MITN brings together researchers from around the world to produce collaborative and innovative research on a wide range of subjects.

Below are details of current projects by MITN collaborators.

Youth in the City: One Place Many Cultures

Researchers: Rita Wilson,  Francesco Ricatti, Matteo Dutto
Funding body: National Geographic Society

Current rates of migration to Europe have generated complex challenges related to the social inclusion of migrants and the social cohesion of the communities in which they settle. Through a series of collaborative workshops based upon the format of hackathons, the project will produce an open source, multilayered and interactive digital mapping of Prato, which will provide an original interpretation of the city from the many perspectives of its youth, through geo-localised stories, photographs, artefacts and testimonies produced directly by school students. This project is a pilot study for a broader study looking at collaborating with culturally diverse communities to develop successful tools for digital storytelling and visualisation, as an effective and affective alternative to the xenophobic content that easily spread on social media and public discourse.

‘MyCQ for Study Abroad’

Researchers: Nadine Normand-Marconnet, Lee Murray
Funding body: Portfolio of the DVC & Vice President (Education)

This project will assess effectiveness of ‘MyCQ for Study Abroad’, a new e-learning course covering individual cultural intelligence capabilities and personal preferences in ten different cultural value dimensions as an online pre-departure ICC training for students participating in study abroad experiences.

Two study abroad cohorts will undertake the CQ assessment test before and after their study abroad experience. One cohort will serve as the control group, compared to the second one in which students will complete an additional training programme (13 pre-departure modules including actual experiences, stories, and guidance from past study abroad students; 1 post-travel module including reflection content, discussion of changes in Cultural Intelligence scores, and guidelines for writing a meaningful reflection paper (equivalent to 2 hours of e-learning content).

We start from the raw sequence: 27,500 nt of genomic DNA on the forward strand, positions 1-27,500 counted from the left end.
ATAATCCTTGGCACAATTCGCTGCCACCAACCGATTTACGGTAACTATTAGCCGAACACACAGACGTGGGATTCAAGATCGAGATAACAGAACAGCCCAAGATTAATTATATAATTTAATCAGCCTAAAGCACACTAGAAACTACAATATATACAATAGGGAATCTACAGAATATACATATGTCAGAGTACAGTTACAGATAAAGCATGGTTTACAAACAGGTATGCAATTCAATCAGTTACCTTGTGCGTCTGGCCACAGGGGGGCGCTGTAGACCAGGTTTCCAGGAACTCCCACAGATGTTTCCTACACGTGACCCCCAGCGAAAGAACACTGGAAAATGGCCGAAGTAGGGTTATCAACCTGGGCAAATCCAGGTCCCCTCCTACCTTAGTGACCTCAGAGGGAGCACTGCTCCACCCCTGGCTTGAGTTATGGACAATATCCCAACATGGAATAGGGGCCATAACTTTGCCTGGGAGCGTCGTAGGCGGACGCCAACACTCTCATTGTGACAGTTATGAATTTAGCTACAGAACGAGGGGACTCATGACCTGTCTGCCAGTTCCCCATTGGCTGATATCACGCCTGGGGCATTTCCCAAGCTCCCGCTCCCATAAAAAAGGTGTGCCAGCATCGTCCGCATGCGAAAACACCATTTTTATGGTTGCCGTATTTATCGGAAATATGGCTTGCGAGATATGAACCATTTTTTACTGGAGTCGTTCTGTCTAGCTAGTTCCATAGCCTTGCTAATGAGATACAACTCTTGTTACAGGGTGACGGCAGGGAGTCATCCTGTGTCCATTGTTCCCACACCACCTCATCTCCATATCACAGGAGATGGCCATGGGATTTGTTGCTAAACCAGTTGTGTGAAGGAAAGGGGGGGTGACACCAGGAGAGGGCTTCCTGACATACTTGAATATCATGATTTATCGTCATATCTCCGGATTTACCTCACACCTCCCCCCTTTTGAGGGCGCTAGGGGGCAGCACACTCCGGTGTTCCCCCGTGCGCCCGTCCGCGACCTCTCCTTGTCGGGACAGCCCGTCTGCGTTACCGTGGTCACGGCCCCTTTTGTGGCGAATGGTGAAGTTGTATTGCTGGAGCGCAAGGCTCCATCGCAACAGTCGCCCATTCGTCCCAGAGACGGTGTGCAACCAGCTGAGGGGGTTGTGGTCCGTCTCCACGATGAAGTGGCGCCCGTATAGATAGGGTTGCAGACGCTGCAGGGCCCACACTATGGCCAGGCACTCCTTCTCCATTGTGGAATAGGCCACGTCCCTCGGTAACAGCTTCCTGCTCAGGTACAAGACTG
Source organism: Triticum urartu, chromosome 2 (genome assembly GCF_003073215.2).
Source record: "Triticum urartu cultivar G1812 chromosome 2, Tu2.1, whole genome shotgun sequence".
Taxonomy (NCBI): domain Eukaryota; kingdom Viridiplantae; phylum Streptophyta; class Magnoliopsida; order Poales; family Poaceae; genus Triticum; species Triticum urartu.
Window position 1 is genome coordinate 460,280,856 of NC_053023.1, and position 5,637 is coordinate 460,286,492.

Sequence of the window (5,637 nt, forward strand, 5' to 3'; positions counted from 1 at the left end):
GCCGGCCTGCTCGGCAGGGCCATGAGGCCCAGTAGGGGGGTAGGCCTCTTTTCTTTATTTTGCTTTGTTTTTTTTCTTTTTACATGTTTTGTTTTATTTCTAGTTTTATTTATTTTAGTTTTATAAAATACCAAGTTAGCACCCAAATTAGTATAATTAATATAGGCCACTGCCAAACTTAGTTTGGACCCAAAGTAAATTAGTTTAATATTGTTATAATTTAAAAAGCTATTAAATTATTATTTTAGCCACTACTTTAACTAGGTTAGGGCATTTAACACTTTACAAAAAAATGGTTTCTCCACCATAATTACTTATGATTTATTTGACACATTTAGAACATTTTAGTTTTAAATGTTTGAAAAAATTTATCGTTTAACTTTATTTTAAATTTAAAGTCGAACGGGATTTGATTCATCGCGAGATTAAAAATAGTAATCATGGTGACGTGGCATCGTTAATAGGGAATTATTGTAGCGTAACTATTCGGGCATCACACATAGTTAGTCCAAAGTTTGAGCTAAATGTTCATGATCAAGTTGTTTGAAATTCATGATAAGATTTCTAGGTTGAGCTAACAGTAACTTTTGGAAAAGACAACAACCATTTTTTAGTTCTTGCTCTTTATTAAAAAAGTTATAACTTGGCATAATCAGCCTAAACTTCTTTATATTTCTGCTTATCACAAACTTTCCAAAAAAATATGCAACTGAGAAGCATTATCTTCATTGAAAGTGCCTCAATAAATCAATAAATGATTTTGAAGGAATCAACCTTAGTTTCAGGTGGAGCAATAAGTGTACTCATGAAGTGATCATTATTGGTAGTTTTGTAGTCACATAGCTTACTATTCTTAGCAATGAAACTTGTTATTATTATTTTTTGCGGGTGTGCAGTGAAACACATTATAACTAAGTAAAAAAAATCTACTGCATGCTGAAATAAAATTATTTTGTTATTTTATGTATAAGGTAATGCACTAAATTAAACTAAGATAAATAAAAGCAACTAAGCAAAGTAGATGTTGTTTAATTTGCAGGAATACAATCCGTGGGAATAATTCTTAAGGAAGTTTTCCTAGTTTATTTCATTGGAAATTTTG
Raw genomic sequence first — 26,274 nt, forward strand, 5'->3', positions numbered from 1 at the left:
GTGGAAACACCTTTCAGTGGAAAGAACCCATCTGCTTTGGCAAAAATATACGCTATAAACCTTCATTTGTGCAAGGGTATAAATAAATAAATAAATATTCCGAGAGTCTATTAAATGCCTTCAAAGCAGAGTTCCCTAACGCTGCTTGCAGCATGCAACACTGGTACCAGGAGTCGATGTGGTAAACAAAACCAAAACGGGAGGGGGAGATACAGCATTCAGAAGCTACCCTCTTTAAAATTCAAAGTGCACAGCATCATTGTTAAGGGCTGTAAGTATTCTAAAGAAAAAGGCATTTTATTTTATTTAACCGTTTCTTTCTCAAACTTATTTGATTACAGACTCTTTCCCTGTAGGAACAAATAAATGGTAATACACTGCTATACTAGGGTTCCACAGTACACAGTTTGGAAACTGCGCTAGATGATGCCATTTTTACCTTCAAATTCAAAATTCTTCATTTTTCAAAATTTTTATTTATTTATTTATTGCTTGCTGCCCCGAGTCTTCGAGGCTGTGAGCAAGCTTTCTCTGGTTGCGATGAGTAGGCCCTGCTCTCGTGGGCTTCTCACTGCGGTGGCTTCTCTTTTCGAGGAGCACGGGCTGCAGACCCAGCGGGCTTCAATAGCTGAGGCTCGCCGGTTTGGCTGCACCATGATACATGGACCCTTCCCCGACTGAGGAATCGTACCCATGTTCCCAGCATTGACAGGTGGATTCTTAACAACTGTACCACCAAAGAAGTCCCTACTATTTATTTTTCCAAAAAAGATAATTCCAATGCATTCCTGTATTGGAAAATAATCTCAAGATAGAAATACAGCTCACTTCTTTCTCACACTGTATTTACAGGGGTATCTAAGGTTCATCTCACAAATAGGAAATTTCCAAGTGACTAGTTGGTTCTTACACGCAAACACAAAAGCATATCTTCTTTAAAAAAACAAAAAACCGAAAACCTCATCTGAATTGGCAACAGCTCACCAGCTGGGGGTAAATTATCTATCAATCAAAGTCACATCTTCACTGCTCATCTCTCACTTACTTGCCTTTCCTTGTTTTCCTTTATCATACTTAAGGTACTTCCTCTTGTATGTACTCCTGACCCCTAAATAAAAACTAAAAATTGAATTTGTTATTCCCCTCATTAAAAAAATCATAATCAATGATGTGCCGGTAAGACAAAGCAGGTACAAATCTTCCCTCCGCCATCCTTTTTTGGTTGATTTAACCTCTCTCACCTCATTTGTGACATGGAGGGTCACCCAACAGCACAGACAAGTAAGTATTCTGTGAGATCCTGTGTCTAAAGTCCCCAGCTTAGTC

This project will provide a quantitative and qualitative analysis of collected data to determine the effectiveness of the proposed intervention on the development of intercultural competence skills of students participating in study abroad experiences, and its potential for scalability.

Internationalisation of the student learning experience: a state of the art approach to teaching and learning

Researchers: Nadine Normand-Marconnet, Sarah McDonald, Kirsten McLean, Nell Kimberley, Felix Nobis
Funding body: Monash/Warwick Alliance Education Fund

This project aims to support the implementation of the internationalisation agenda in Warwick and Monash by way of developing a hub support the internationalisation of the curriculum with the aim to enhance participation and harness multiple global perspectives in the classroom. The project looks to map best practice in the sector and the two institutions and to collect case studies that will showcase the state of the art in Warwick and Monash. We also seek to establish a community, across institutions, through two events, hosted by Warwick and Monash respectively, for dissemination and cross fertilisation of ideas between academic staff and professional services. This will lead to the launch of a dedicated online space to support ongoing cross-institutional dialogue, review of activities and new of practice.

Showcasing Australian Literature in China through Translation

Researchers: Dr Leah Gerber
Funding body: Australia China Council (DFAT)

This project examines Australian literary texts circulating in mainland China via translation. It identifies the trends, norms and perceptions pertaining to Australia’s literary contributions in mainland China. The analysis will address why certain authors/genres/themes/translators are favoured, and whether the dissemination cultural exports via events such as Australian Writers' Week in China influence the formation of attitudes towards Australia in the Chinese market. Interviews with key figures such as translators and publishers will help to ascertain whether any situational factors, such as author/translator agency, have a role to play.The outcomes will assist in an enhanced understanding of (a) how to promote Australian literature to Chinese publishers and Chinese readers, and in turn (b) how Australian publishers can market their texts for translation into Chinese.